Trump Tightens Food-Stamp Work Requirements

New USDA rule change will lead to fewer able-bodied adults receiving food stamps.

Political Editors · Dec. 5, 2019

On Wednesday, the Trump administration announced a rule change to the Supplemental Nutrition Assistance Program (SNAP) — a.k.a. food stamps — that will go into effect on April 1, 2020. The new rule is intended to prevent able-bodied adults from abusing the federal food-stamp program. The administration estimates that the change will affect roughly 1.1 million people, and save taxpayers $12.8 billion over the next decade, while at the same time encouraging more people to find jobs during a time of historically low unemployment and seven million unfilled jobs.

U.S. Department of Agriculture Secretary Sonny Perdue explained, “This rule lays the groundwork for the expectation that able-bodied Americans reenter the workforce where there are currently more job openings than people to fill them.” The USDA rule applies to adults ages 18 to 49 who are able-bodied without any dependents, limiting their SNAP benefits to three months, unless they are working or training for at least 20 hours a week. This rule does not change; what does change is the flexibility states have to grant SNAP waivers.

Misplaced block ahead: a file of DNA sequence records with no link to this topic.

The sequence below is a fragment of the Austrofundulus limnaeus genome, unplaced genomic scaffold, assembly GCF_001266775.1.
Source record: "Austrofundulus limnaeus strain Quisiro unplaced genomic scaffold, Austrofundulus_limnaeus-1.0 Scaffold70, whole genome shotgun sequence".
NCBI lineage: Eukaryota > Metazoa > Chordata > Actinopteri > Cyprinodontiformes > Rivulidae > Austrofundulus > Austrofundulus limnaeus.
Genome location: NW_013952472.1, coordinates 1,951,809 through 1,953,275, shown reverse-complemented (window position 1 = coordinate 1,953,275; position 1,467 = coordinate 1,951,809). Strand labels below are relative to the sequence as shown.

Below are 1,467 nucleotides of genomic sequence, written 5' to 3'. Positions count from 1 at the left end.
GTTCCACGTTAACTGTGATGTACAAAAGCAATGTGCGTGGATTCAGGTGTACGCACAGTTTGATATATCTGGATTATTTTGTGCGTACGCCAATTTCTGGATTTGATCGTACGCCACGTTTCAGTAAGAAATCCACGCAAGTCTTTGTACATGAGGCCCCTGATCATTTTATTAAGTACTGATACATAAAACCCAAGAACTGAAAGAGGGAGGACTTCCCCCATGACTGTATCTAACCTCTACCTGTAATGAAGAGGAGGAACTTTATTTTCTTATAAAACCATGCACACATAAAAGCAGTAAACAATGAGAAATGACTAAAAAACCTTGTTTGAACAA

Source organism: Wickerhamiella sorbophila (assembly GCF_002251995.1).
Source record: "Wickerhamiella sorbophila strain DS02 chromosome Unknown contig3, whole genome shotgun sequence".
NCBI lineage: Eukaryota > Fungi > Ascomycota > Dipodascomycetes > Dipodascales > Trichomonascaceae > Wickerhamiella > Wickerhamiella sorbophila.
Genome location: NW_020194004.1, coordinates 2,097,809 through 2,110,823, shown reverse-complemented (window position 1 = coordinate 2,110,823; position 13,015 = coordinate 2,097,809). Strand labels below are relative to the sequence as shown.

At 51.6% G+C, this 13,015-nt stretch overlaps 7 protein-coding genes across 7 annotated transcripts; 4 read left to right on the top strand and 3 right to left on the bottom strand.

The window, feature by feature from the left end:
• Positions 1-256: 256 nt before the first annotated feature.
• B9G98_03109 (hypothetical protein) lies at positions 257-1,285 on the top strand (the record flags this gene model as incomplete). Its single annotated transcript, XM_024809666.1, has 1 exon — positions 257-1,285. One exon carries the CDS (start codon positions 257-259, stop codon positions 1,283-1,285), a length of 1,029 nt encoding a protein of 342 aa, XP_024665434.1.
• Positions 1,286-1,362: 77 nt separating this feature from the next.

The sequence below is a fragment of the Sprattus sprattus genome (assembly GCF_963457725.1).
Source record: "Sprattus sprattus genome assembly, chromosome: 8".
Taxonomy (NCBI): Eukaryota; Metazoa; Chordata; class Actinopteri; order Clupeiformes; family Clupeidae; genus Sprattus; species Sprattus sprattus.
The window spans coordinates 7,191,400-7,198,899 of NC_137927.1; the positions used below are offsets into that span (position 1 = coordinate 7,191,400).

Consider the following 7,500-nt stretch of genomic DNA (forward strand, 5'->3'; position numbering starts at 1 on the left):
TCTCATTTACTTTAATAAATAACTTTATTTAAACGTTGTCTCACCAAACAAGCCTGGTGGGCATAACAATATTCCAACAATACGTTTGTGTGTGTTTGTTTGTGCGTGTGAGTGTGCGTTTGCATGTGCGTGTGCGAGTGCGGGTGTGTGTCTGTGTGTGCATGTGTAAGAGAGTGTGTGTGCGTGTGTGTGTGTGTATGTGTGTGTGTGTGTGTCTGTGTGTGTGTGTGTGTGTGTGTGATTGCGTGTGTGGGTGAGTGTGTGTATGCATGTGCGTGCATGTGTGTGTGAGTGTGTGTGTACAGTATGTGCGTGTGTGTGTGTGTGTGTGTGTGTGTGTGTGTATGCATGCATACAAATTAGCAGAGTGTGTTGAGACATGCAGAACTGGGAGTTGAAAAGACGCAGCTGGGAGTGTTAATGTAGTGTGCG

The new rule will limit the ability of states to use loopholes to get around the SNAP requirements. Previously, states were allowed to grant waivers to the SNAP rule in areas that were experiencing unemployment rates 20% higher than the national rate. Furthermore, states were given flexibility by the USDA in granting SNAP waivers. The Wall Street Journal reports, “The new rule requires the unemployment rate to be 6% or higher for states to issue such waivers. The rule also curbs the amount of discretionary exemptions from federal work requirements that states can issue.”

“Charity is no part of the legislative duty of the government,” said our Constitution’s author, James Madison. The absolute bare minimum the Trump administration can do to work toward that ideal is to require able-bodied adults without dependents to look for jobs instead of handouts.

(Edited — waivers, not wavers.)

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